I should also note that most sites are suggesting that the easiest way for people to detect the trojan is to download and execute some code off the Internet. (sigh)

The second thing is that David Bryne has started blogging again, and he has a cautionary tale about Amazon removing Kindle content without asking permission:

It seems that, once again, Amazon has removed purchased material from our devices. I suspect Apple had a hand in this as well. Apple has consistently sabotaged their competitors’ apps and software that allow you to sync other devices with their own. Then, all of the sudden, apps that once did X and Y suddenly don’t perform those functions anymore. In most cases those apps were free—so it is hard to complain too much. Although, some of the free apps contained magazines, books and other content, like Decoded, that I purchased and though they may not have been very good, I paid for them and they were mine to keep! They came to my house and ripped pages out of my book!

As much as I’d love to have some sort of e-reader, until they stop doing stuff like this I’ll vote with my wallet.

Back to Ubuntu

Sunday, February 26th, 2012

Just a quick update on my #noapple efforts. Except for one lapse I’ve not been regularly using OS X since last summer. For the last several months my desktop of choice has been Gnome 3 on Debian testing (wheezy).

Due to the tight integration with the rest of the desktop and its ability to integrate well with our middleware solution (SOGo) I was using Evolution mail. I had heard it could be buggy, but for weeks I had no problems, plus I liked the fact that it was easy to play sound files in-line without launching another app (which I have to do with Thunderbird). Our Asterisk PBX sends voicemails as attachments.

But something happened after the last update and Evolution kept crashing. It was sporadic at first, but then it happened so often I’d launch it via the Gnome debugger. Surprisingly, when I did that it was stable, but after awhile it would die even in the debugger. I did a search on the error and found out that it had been reported as a bug, but it didn’t seem to have any activity on a fix.

Since I can’t live without e-mail, I needed something else. I’d seen some interesting things about Ubuntu 12.04 so I thought I might give that a shot. Of course, there must be something wrong we me, as the businessman wants something stable that just works and the geek wants the new shiny, and here I was willing to run another testing desktop.

Lucky for the businessman, the 12.04 Alpha 2 installer kept dying on me.

The reason I left 11.10 was that SOGo did not have a frontend for the version of Thunderbird that came with it. However, that has now changed, so I went back.

I missed Ubuntu.

If you have been a longtime OS X user, Ubuntu with Unity is about the closest you can get to that experience (pre-Lion of course since Lion sucks). I had everything up and running in about an hour, and over the weekend I based my other two machines and put 11.10 on them (still didn’t fix my line-in audio problem on my iMac, however).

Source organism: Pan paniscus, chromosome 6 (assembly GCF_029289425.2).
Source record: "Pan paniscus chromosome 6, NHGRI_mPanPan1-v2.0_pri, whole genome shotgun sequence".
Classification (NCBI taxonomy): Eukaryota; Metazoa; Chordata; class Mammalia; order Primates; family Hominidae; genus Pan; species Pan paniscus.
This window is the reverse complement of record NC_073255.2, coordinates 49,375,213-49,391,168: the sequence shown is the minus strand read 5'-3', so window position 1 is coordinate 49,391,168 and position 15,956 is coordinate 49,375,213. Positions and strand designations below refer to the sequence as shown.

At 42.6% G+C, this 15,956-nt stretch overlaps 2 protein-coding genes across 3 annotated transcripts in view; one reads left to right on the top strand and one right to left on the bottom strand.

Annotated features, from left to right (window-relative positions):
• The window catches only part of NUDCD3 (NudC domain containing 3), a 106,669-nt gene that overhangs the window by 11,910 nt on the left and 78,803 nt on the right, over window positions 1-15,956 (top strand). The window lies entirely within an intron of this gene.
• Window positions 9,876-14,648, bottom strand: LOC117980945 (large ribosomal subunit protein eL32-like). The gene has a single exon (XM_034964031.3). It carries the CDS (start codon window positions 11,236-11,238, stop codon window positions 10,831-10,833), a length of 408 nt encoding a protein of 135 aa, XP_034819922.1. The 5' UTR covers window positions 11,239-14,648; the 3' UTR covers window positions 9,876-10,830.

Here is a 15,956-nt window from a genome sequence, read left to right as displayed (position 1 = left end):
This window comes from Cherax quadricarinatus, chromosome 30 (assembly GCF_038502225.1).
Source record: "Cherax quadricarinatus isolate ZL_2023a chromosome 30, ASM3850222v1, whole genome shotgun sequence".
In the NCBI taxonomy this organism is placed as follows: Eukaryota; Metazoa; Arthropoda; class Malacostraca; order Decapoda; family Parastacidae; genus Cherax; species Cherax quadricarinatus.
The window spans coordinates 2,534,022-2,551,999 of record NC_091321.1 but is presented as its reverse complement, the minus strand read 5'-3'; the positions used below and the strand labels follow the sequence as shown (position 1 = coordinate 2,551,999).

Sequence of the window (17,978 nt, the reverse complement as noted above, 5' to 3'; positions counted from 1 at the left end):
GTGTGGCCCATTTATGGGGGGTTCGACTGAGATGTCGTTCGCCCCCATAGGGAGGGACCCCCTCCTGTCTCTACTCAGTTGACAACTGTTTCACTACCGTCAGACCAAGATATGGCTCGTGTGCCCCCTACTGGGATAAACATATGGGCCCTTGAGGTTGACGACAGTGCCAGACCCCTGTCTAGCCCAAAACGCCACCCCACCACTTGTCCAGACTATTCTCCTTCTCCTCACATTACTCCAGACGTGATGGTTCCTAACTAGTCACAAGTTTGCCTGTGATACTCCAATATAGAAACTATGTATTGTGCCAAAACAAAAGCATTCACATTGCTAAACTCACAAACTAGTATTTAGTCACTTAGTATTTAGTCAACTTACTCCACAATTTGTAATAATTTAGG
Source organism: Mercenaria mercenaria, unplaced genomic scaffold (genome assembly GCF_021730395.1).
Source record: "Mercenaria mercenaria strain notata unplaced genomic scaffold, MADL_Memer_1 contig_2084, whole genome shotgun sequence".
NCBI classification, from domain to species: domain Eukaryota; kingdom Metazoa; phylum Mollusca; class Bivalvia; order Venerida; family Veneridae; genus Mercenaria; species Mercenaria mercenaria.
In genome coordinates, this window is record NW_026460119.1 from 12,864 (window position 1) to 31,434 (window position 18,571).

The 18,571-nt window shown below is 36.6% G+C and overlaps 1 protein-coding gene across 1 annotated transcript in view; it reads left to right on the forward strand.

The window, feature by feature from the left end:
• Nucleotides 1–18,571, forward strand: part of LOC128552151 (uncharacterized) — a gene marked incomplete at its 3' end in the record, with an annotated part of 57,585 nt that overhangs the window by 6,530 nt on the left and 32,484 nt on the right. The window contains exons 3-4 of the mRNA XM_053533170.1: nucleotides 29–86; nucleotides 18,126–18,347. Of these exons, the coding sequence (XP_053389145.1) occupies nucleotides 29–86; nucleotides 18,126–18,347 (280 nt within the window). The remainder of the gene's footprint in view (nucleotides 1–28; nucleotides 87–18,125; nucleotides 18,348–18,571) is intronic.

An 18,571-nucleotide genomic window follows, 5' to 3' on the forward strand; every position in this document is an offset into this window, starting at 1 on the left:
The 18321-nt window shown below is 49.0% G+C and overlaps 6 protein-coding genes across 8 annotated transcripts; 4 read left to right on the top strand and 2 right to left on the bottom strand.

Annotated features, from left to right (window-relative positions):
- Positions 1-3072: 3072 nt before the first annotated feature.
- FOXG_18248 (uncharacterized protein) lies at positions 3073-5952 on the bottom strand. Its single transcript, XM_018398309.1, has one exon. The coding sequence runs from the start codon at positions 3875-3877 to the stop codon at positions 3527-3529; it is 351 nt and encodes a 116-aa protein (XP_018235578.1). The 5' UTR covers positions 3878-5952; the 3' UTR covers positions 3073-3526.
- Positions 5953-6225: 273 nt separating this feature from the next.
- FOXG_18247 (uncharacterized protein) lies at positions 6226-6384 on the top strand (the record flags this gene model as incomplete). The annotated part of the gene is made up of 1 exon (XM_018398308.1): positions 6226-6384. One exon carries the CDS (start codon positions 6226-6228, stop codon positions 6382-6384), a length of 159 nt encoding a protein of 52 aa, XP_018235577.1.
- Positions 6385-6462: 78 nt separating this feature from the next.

So I’m back to drinking the Ubuntu Kool-aid, which is cool. What I love about open source is the plethora of choices.

Ubuntu’s HUD

Tuesday, January 24th, 2012

I am on the road this week (shout out to Boise) and it is the first trip I’ve taken where I’m spending almost all of my time on my Macbook Air since upgrading it to run Linux.

I’ve been pretty happy with it. Wireless works fine, and while I sometimes struggle with nvidia-settings when trying to run an external monitor, I haven’t hit anything where I had to boot back into OS X, at least for very long.

As someone who has decided to run Linux on the Desktop, I am very eager for news on the future direction of such things. I noticed today on Mark Shuttleworth’s blog that he was announcing a new feature in Ubuntu called the “Heads Up Display” (HUD).

The idea is simple – instead of a hierarchical menu have an intelligent search box that learns what you use the most, and can use “fuzzy matching” to help you get to what you want fast. Once it is considered ready for prime time, I’ll probably check it out.

However, there were a couple of things about his post that bothered me. First, he wants to add voice recognition. While that is all well and good, I must be the only person on the planet who doesn’t want to talk at his electronics. Sure, I love being able to dial my mobile phone by voice when driving, but I don’t want to have to speak “Find Nekkid Pictures of Scarlett Johansson” into my browser. I experience so many people on cellphones creating noise pollution that I don’t want to have to deal with it in other aspects of technology. While this probably won’t be the default for most devices, I am still not as excited about it as Mark seems to be.

Second, nowhere in his post did he mention Gnome 3 as an inspiration. I’ve been using the much maligned desktop for awhile now and I love it. When I need to run a program I simply drag my mouse into the upper left corner of the screen and type in the name of what I am looking for in the “Type to search” box. Now it isn’t smart or fuzzy, but it gets the job done and seems to me to be very similar to HUD.

I especially liked Mark’s comment “Instead of cluttering up the interface ALL the time, let’s clear out the chrome, and show users just what they want, when they want it.” which is very similar to what I wrote about Gnome 3: “It gets me to where I need to be, and then it gets the hell out of the way.”

As someone who doesn’t plan to leave the linux desktop, I am excited when improvements like HUD are being implemented. In the ecosystem that is open source, the great ideas will propagate, and if HUD takes off I would expect to see something similar in other offerings.